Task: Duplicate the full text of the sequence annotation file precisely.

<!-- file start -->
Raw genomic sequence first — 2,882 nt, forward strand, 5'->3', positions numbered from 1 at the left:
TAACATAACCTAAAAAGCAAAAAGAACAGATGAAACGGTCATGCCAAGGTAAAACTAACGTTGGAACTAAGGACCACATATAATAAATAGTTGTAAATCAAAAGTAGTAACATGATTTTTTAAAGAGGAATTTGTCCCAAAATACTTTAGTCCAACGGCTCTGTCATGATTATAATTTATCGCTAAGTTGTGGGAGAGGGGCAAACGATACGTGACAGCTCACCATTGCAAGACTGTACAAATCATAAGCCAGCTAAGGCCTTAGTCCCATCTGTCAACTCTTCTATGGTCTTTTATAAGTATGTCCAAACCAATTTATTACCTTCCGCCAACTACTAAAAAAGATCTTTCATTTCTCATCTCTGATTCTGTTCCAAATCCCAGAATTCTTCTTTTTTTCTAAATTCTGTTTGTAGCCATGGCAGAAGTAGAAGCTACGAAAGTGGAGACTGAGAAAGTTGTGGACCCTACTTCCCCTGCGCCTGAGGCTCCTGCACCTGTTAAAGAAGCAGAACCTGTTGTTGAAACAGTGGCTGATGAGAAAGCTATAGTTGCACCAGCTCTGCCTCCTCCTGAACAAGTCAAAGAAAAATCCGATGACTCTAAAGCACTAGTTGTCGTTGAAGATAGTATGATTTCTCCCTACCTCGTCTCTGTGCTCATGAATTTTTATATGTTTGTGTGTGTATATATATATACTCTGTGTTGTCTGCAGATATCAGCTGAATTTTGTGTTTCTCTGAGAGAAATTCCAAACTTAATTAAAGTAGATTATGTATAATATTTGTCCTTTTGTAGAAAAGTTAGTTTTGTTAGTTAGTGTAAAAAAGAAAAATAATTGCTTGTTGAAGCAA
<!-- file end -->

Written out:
Raw genomic sequence first — 2,882 nt, forward strand, 5'->3', positions numbered from 1 at the left:
TAACATAACCTAAAAAGCAAAAAGAACAGATGAAACGGTCATGCCAAGGTAAAACTAACGTTGGAACTAAGGACCACATATAATAAATAGTTGTAAATCAAAAGTAGTAACATGATTTTTTAAAGAGGAATTTGTCCCAAAATACTTTAGTCCAACGGCTCTGTCATGATTATAATTTATCGCTAAGTTGTGGGAGAGGGGCAAACGATACGTGACAGCTCACCATTGCAAGACTGTACAAATCATAAGCCAGCTAAGGCCTTAGTCCCATCTGTCAACTCTTCTATGGTCTTTTATAAGTATGTCCAAACCAATTTATTACCTTCCGCCAACTACTAAAAAAGATCTTTCATTTCTCATCTCTGATTCTGTTCCAAATCCCAGAATTCTTCTTTTTTTCTAAATTCTGTTTGTAGCCATGGCAGAAGTAGAAGCTACGAAAGTGGAGACTGAGAAAGTTGTGGACCCTACTTCCCCTGCGCCTGAGGCTCCTGCACCTGTTAAAGAAGCAGAACCTGTTGTTGAAACAGTGGCTGATGAGAAAGCTATAGTTGCACCAGCTCTGCCTCCTCCTGAACAAGTCAAAGAAAAATCCGATGACTCTAAAGCACTAGTTGTCGTTGAAGATAGTATGATTTCTCCCTACCTCGTCTCTGTGCTCATGAATTTTTATATGTTTGTGTGTGTATATATATATACTCTGTGTTGTCTGCAGATATCAGCTGAATTTTGTGTTTCTCTGAGAGAAATTCCAAACTTAATTAAAGTAGATTATGTATAATATTTGTCCTTTTGTAGAAAAGTTAGTTTTGTTAGTTAGTGTAAAAAAGAAAAATAATTGCTTGTTGAAGCAA